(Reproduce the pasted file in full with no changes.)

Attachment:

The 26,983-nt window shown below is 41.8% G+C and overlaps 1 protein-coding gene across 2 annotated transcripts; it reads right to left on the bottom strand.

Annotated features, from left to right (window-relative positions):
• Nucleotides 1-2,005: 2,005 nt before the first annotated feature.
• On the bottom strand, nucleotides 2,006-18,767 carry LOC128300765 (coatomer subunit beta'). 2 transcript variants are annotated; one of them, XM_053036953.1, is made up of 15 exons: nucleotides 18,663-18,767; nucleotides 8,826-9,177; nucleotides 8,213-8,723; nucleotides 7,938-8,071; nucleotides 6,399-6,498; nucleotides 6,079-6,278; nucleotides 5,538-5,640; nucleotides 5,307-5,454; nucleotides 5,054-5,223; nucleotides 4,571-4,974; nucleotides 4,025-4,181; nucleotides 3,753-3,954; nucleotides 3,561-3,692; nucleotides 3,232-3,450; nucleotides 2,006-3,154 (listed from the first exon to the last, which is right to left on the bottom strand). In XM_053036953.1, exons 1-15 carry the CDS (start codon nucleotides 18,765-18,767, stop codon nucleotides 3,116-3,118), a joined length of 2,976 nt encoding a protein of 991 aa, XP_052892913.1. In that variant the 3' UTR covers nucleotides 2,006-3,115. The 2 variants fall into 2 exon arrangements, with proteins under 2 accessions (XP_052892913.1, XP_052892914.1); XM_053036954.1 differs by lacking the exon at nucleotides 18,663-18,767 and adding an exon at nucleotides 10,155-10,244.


The 26,983-nt window shown below is 41.8% G+C and overlaps 1 protein-coding gene across 2 annotated transcripts; it reads right to left on the bottom strand.

Annotated features, from left to right (window-relative positions):
• Nucleotides 1-2,005: 2,005 nt before the first annotated feature.
• On the bottom strand, nucleotides 2,006-18,767 carry LOC128300765 (coatomer subunit beta'). 2 transcript variants are annotated; one of them, XM_053036953.1, is made up of 15 exons: nucleotides 18,663-18,767; nucleotides 8,826-9,177; nucleotides 8,213-8,723; nucleotides 7,938-8,071; nucleotides 6,399-6,498; nucleotides 6,079-6,278; nucleotides 5,538-5,640; nucleotides 5,307-5,454; nucleotides 5,054-5,223; nucleotides 4,571-4,974; nucleotides 4,025-4,181; nucleotides 3,753-3,954; nucleotides 3,561-3,692; nucleotides 3,232-3,450; nucleotides 2,006-3,154 (listed from the first exon to the last, which is right to left on the bottom strand). In XM_053036953.1, exons 1-15 carry the CDS (start codon nucleotides 18,765-18,767, stop codon nucleotides 3,116-3,118), a joined length of 2,976 nt encoding a protein of 991 aa, XP_052892913.1. In that variant the 3' UTR covers nucleotides 2,006-3,115. The 2 variants fall into 2 exon arrangements, with proteins under 2 accessions (XP_052892913.1, XP_052892914.1); XM_053036954.1 differs by lacking the exon at nucleotides 18,663-18,767 and adding an exon at nucleotides 10,155-10,244.